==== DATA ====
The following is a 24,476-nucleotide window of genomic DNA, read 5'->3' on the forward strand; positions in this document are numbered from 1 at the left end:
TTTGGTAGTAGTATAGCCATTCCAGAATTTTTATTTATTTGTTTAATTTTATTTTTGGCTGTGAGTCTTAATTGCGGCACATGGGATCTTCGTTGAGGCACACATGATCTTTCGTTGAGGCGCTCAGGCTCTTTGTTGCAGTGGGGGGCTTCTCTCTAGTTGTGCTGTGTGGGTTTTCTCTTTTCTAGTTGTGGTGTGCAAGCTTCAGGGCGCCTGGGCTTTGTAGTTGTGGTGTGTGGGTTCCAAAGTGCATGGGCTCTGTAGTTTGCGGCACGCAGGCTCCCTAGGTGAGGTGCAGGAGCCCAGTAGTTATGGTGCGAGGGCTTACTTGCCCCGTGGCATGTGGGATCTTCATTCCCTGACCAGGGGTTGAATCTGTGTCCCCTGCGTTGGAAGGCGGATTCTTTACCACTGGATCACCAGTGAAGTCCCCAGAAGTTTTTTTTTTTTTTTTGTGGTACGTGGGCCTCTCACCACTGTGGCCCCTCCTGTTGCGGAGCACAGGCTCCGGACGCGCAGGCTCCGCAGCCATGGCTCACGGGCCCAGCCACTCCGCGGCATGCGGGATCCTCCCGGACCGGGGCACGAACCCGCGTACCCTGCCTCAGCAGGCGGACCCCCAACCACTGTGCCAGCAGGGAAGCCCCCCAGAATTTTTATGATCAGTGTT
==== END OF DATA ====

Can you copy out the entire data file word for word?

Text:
The following is a 24,476-nucleotide window of genomic DNA, read 5'->3' on the forward strand; positions in this document are numbered from 1 at the left end:
TTTGGTAGTAGTATAGCCATTCCAGAATTTTTATTTATTTGTTTAATTTTATTTTTGGCTGTGAGTCTTAATTGCGGCACATGGGATCTTCGTTGAGGCACACATGATCTTTCGTTGAGGCGCTCAGGCTCTTTGTTGCAGTGGGGGGCTTCTCTCTAGTTGTGCTGTGTGGGTTTTCTCTTTTCTAGTTGTGGTGTGCAAGCTTCAGGGCGCCTGGGCTTTGTAGTTGTGGTGTGTGGGTTCCAAAGTGCATGGGCTCTGTAGTTTGCGGCACGCAGGCTCCCTAGGTGAGGTGCAGGAGCCCAGTAGTTATGGTGCGAGGGCTTACTTGCCCCGTGGCATGTGGGATCTTCATTCCCTGACCAGGGGTTGAATCTGTGTCCCCTGCGTTGGAAGGCGGATTCTTTACCACTGGATCACCAGTGAAGTCCCCAGAAGTTTTTTTTTTTTTTTTGTGGTACGTGGGCCTCTCACCACTGTGGCCCCTCCTGTTGCGGAGCACAGGCTCCGGACGCGCAGGCTCCGCAGCCATGGCTCACGGGCCCAGCCACTCCGCGGCATGCGGGATCCTCCCGGACCGGGGCACGAACCCGCGTACCCTGCCTCAGCAGGCGGACCCCCAACCACTGTGCCAGCAGGGAAGCCCCCCAGAATTTTTATGATCAGTGTT